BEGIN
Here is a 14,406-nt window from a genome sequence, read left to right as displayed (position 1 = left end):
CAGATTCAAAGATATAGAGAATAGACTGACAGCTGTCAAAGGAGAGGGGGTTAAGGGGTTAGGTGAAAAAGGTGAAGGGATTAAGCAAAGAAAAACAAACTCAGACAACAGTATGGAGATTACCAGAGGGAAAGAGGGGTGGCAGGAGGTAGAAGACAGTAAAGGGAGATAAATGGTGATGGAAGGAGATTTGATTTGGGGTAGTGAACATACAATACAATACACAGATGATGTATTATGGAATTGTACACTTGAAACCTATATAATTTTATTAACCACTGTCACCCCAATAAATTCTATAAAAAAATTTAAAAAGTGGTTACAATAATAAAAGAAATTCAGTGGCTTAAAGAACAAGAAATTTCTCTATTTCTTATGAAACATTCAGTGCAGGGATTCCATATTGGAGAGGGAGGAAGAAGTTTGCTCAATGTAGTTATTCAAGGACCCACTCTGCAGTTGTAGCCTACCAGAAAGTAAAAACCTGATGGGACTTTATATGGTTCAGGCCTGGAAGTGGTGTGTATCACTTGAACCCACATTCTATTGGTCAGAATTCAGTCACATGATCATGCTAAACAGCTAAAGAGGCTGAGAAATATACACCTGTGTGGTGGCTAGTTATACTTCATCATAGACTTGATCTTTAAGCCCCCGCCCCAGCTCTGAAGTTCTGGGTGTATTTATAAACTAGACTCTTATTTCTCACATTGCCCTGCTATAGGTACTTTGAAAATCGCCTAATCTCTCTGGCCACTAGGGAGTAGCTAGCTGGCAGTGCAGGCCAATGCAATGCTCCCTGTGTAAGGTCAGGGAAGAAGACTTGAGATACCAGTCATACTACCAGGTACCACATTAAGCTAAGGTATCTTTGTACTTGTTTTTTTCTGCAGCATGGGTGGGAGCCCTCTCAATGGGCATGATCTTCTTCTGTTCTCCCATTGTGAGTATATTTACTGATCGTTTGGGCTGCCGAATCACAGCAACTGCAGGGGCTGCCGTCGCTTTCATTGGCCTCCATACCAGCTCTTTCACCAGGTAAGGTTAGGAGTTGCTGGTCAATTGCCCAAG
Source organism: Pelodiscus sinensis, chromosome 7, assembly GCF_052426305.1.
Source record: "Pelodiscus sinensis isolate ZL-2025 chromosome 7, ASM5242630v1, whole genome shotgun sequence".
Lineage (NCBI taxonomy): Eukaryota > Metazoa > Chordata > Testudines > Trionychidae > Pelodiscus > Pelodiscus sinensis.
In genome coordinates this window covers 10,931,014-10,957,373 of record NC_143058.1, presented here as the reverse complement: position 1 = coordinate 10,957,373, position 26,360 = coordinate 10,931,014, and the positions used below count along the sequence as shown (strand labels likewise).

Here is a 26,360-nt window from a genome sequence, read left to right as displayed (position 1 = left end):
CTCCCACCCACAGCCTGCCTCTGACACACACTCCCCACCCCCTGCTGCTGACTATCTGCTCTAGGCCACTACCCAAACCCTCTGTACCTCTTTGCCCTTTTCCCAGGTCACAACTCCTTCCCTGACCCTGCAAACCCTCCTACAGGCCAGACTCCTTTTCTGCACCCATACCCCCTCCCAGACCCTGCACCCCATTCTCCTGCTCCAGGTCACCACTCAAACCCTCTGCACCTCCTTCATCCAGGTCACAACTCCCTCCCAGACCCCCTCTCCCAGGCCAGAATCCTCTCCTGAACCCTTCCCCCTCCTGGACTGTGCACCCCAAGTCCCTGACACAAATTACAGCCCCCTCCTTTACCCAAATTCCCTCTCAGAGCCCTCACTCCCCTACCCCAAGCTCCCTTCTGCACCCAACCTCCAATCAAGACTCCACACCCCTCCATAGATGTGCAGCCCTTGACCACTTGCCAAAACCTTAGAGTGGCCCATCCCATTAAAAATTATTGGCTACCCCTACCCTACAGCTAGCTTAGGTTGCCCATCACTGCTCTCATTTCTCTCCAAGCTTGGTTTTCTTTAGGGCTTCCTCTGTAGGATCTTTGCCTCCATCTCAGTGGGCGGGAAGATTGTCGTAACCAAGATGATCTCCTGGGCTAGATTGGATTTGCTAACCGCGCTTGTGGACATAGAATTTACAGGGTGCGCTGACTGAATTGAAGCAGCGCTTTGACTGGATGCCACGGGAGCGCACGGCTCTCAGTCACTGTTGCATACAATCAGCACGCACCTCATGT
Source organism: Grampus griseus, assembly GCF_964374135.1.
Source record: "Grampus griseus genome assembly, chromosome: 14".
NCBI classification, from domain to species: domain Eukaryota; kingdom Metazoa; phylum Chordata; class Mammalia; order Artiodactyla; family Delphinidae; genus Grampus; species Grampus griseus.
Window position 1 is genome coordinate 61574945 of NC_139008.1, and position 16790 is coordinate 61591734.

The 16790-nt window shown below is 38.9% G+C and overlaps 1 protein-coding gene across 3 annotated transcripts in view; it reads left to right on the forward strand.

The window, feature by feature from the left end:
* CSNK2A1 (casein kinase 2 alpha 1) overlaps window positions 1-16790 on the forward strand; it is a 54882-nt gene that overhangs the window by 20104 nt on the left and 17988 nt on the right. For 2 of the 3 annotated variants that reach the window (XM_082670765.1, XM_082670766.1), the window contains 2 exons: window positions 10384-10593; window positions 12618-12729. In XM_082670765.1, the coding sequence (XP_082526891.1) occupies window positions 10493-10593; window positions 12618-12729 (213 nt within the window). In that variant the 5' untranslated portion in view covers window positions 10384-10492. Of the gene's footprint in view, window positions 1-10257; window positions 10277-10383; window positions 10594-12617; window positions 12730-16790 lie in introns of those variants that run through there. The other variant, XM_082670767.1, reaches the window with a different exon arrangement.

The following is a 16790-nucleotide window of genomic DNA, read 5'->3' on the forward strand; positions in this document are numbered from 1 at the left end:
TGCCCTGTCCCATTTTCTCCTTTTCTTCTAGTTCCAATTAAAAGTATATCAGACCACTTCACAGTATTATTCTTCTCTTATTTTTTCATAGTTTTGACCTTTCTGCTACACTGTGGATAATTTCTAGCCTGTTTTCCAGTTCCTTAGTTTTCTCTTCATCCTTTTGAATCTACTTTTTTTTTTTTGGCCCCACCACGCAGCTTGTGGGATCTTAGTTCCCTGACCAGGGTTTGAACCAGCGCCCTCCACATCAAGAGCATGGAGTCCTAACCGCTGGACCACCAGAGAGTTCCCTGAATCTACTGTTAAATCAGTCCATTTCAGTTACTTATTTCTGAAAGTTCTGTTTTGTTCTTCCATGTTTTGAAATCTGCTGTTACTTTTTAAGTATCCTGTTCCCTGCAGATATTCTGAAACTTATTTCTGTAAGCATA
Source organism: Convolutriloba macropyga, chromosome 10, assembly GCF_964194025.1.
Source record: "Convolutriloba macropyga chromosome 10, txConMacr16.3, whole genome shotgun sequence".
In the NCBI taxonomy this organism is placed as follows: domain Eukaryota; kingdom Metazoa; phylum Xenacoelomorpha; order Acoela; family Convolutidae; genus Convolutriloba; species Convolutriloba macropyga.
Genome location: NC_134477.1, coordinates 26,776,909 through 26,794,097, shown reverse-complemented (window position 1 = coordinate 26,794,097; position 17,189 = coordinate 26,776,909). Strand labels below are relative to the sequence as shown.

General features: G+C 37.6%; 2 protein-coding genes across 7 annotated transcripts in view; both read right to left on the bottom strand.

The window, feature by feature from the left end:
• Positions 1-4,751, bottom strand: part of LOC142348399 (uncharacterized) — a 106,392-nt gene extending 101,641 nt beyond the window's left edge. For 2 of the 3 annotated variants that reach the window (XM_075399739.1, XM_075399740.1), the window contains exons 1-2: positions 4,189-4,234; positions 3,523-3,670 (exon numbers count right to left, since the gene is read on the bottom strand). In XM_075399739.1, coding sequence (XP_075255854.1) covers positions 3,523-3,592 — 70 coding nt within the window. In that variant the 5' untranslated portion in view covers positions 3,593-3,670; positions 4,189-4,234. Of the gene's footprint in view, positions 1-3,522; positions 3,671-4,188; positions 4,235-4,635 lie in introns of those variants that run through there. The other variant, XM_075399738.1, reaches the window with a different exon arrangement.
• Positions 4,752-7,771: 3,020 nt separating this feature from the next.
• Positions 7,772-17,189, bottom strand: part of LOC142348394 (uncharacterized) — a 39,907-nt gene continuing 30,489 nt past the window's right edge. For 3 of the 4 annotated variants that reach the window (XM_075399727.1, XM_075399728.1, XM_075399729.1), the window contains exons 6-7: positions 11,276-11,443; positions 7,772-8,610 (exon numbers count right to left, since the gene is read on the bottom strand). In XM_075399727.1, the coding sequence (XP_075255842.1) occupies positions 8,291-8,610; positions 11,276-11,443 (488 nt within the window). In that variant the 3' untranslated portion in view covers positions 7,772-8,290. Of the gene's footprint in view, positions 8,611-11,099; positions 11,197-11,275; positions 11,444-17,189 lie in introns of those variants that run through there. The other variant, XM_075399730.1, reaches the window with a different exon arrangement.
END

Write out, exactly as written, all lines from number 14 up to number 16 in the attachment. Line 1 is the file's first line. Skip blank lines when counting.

The window, feature by feature from the left end:
* CSNK2A1 (casein kinase 2 alpha 1) overlaps window positions 1-16790 on the forward strand; it is a 54882-nt gene that overhangs the window by 20104 nt on the left and 17988 nt on the right. For 2 of the 3 annotated variants that reach the window (XM_082670765.1, XM_082670766.1), the window contains 2 exons: window positions 10384-10593; window positions 12618-12729. In XM_082670765.1, the coding sequence (XP_082526891.1) occupies window positions 10493-10593; window positions 12618-12729 (213 nt within the window). In that variant the 5' untranslated portion in view covers window positions 10384-10492. Of the gene's footprint in view, window positions 1-10257; window positions 10277-10383; window positions 10594-12617; window positions 12730-16790 lie in introns of those variants that run through there. The other variant, XM_082670767.1, reaches the window with a different exon arrangement.

The following is a 16790-nucleotide window of genomic DNA, read 5'->3' on the forward strand; positions in this document are numbered from 1 at the left end: